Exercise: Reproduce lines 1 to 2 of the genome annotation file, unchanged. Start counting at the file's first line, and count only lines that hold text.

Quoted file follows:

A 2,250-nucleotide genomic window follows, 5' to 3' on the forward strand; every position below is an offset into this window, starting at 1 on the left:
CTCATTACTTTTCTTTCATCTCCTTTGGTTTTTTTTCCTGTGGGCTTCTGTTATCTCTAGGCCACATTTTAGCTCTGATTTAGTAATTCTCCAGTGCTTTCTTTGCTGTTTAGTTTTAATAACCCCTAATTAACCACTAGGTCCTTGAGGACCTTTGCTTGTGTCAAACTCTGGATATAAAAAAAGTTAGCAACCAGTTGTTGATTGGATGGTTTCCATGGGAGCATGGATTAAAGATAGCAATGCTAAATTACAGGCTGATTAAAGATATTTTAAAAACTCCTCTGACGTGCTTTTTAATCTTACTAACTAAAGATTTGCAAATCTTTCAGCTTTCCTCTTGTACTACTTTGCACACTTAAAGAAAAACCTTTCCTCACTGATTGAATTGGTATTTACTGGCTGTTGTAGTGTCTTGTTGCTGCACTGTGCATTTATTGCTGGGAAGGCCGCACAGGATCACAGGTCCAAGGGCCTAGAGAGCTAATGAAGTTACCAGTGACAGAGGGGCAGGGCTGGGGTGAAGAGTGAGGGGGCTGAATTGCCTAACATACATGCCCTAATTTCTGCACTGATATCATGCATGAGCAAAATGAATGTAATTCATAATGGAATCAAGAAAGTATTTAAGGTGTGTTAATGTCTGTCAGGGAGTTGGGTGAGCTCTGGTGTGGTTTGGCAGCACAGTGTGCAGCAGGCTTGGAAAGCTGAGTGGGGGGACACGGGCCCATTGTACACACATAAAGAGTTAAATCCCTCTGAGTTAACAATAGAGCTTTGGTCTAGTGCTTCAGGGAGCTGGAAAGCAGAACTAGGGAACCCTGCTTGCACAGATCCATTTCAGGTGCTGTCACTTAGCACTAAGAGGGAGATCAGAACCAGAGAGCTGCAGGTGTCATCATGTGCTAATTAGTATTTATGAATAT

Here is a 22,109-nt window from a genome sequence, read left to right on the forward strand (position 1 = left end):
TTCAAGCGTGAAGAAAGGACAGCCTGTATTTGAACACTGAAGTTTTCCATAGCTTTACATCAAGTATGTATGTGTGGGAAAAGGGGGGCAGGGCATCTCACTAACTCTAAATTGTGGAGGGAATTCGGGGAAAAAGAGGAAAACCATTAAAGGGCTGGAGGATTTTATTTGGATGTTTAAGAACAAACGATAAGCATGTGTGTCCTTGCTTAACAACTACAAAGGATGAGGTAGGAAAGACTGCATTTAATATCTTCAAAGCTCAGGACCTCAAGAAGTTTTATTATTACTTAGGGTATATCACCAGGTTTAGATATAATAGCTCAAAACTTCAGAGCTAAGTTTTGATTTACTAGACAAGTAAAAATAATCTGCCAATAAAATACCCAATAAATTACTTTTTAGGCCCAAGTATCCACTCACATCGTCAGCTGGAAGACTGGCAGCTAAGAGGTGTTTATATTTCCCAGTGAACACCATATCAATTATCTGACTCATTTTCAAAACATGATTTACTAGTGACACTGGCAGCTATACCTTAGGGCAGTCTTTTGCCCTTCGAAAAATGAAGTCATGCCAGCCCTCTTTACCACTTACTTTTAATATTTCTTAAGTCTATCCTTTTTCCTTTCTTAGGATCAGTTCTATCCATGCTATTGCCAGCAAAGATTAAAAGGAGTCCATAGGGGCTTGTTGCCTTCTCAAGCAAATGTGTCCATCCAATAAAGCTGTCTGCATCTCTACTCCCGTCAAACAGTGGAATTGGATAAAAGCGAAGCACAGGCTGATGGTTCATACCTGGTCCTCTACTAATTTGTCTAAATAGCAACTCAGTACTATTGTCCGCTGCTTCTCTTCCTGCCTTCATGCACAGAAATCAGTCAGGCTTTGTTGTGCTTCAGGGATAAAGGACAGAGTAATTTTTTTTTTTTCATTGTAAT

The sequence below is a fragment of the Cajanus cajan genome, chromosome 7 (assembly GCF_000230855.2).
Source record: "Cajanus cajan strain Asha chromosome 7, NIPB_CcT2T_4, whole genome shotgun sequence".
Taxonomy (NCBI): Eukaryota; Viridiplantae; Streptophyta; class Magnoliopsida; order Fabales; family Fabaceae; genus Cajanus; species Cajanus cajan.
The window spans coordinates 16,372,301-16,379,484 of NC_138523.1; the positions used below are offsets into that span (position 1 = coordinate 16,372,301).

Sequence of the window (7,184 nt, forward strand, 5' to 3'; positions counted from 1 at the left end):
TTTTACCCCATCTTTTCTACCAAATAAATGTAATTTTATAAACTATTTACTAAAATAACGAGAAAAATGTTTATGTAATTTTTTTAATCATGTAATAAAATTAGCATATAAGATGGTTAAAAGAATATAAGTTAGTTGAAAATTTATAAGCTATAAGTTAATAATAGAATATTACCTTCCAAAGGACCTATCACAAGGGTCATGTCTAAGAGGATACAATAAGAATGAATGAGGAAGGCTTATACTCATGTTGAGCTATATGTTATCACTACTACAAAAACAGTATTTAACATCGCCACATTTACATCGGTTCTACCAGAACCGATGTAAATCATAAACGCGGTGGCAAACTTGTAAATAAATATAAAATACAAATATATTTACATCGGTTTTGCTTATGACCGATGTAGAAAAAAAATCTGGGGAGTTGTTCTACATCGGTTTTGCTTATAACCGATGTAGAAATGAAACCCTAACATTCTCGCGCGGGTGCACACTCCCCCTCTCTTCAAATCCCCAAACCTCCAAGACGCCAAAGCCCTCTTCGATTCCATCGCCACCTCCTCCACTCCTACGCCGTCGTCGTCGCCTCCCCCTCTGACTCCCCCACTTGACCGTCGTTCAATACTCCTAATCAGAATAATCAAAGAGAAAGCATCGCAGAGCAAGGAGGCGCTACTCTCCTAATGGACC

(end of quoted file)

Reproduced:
A 2,250-nucleotide genomic window follows, 5' to 3' on the forward strand; every position below is an offset into this window, starting at 1 on the left:
CTCATTACTTTTCTTTCATCTCCTTTGGTTTTTTTTCCTGTGGGCTTCTGTTATCTCTAGGCCACATTTTAGCTCTGATTTAGTAATTCTCCAGTGCTTTCTTTGCTGTTTAGTTTTAATAACCCCTAATTAACCACTAGGTCCTTGAGGACCTTTGCTTGTGTCAAACTCTGGATATAAAAAAAGTTAGCAACCAGTTGTTGATTGGATGGTTTCCATGGGAGCATGGATTAAAGATAGCAATGCTAAATTACAGGCTGATTAAAGATATTTTAAAAACTCCTCTGACGTGCTTTTTAATCTTACTAACTAAAGATTTGCAAATCTTTCAGCTTTCCTCTTGTACTACTTTGCACACTTAAAGAAAAACCTTTCCTCACTGATTGAATTGGTATTTACTGGCTGTTGTAGTGTCTTGTTGCTGCACTGTGCATTTATTGCTGGGAAGGCCGCACAGGATCACAGGTCCAAGGGCCTAGAGAGCTAATGAAGTTACCAGTGACAGAGGGGCAGGGCTGGGGTGAAGAGTGAGGGGGCTGAATTGCCTAACATACATGCCCTAATTTCTGCACTGATATCATGCATGAGCAAAATGAATGTAATTCATAATGGAATCAAGAAAGTATTTAAGGTGTGTTAATGTCTGTCAGGGAGTTGGGTGAGCTCTGGTGTGGTTTGGCAGCACAGTGTGCAGCAGGCTTGGAAAGCTGAGTGGGGGGACACGGGCCCATTGTACACACATAAAGAGTTAAATCCCTCTGAGTTAACAATAGAGCTTTGGTCTAGTGCTTCAGGGAGCTGGAAAGCAGAACTAGGGAACCCTGCTTGCACAGATCCATTTCAGGTGCTGTCACTTAGCACTAAGAGGGAGATCAGAACCAGAGAGCTGCAGGTGTCATCATGTGCTAATTAGTATTTATGAATAT